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Stabilizing Reciprocity

Stabilizing Reciprocity - Stabilizing Reciprocity Make it...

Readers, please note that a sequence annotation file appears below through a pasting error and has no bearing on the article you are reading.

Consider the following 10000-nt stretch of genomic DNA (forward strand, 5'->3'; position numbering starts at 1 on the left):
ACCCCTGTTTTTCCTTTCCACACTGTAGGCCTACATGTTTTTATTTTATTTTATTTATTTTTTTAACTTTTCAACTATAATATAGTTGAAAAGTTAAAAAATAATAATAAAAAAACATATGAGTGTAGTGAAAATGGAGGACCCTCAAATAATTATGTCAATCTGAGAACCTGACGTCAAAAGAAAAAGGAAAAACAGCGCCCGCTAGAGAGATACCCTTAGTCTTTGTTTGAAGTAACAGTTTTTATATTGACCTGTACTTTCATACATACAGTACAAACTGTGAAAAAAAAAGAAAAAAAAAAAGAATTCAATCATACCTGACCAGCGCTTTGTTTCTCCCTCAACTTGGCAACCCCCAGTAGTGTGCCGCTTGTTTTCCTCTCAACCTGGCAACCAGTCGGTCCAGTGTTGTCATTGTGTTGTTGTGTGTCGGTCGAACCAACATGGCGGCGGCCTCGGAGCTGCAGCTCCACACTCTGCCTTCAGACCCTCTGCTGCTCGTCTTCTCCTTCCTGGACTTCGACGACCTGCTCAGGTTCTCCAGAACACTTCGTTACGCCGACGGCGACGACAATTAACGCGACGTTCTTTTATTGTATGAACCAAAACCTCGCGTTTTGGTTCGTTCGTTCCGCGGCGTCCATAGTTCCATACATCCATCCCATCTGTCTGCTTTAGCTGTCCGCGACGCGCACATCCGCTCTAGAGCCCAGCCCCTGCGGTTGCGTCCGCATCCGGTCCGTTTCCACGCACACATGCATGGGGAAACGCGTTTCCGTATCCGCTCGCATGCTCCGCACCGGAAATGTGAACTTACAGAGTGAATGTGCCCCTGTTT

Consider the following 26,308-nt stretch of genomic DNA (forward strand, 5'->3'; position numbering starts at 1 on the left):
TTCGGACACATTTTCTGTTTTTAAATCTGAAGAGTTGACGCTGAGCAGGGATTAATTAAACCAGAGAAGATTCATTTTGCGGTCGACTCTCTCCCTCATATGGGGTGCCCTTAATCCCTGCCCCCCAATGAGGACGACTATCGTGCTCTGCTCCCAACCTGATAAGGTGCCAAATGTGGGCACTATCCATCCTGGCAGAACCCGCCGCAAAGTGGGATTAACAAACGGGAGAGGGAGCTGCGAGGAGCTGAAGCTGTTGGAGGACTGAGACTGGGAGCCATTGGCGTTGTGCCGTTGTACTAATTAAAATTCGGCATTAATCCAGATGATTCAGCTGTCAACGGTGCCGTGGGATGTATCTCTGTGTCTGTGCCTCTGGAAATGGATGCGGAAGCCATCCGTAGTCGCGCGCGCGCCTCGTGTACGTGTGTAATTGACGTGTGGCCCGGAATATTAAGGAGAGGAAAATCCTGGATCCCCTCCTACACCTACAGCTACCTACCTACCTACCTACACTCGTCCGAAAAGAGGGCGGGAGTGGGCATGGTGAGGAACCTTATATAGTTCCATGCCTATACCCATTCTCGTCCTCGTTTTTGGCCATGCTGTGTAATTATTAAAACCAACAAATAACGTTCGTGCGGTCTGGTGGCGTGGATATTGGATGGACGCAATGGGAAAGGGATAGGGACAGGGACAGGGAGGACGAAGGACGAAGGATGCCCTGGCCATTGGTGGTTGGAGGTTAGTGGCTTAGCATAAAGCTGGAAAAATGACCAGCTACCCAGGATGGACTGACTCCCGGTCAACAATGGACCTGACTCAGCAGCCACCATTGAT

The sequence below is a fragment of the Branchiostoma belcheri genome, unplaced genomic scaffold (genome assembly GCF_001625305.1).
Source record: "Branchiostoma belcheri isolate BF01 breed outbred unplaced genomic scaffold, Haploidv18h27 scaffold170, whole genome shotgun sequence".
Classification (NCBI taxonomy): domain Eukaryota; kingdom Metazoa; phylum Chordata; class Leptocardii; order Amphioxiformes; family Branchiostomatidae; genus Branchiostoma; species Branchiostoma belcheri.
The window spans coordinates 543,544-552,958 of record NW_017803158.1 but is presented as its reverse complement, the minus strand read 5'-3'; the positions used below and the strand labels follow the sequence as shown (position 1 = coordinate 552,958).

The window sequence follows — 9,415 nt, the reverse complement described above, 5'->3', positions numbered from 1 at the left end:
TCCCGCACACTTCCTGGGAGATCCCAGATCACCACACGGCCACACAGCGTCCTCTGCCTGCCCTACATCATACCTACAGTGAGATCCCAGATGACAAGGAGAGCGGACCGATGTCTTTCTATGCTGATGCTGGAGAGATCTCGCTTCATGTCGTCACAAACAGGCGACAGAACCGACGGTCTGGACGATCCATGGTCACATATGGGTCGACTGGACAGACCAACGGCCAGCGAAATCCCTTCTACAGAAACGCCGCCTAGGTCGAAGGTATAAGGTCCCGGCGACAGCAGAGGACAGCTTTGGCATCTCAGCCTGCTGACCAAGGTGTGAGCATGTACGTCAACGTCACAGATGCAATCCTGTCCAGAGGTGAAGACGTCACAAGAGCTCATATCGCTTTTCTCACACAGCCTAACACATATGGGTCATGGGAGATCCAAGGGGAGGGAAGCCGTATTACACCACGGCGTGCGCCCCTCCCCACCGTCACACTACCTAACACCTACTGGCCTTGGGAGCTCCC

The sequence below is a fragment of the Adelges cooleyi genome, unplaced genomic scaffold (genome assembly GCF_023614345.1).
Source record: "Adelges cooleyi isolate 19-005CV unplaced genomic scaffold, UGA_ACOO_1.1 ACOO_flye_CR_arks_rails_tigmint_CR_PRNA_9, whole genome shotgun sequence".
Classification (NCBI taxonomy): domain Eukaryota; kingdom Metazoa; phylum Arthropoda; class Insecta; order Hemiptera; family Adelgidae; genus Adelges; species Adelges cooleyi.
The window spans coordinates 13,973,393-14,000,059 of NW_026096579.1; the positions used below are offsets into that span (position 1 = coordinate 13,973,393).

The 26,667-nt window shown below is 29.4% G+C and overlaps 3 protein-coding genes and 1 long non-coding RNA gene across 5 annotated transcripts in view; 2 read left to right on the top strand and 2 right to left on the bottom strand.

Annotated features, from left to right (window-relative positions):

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Stabilizing Reciprocity: Make it Conditional It would seem that the risk-reduction model provides a neat and tidy explanation of delayed reciprocity, sufficient to the task But it's not that simple: the risk-reduction model considers only the benefits of reciprocity, and we must also attend to its costs In the present context, the important costs have to do with the delay inherent in any form of delayed reciprocity, which requires that two (or more) parties cooperate sequentially to provide a collective benefit (such as risk reduction) To see why, let's return to food-sharing, a form of reciprocity that anthropologists have found to be extensively practiced in politically egalitarian systems like hunter-gatherer bands (but not necessarily in hunter-gatherer societies with other kinds of sociopolitical organization) Here, we typically observe a strong ethic of generosity that encourages people to share temporary abundances of food with other households in their camp -- to let anyone go hungry while you have plenty would be "unthinkable" Actually, evidence indicates people do think of it (e.g., ethnographers being asked to hide someone's secret stash, or to secretly give delicacies or rate items only to them) More important, plenty of evidence of social sanctions designed to discourage hoarding:
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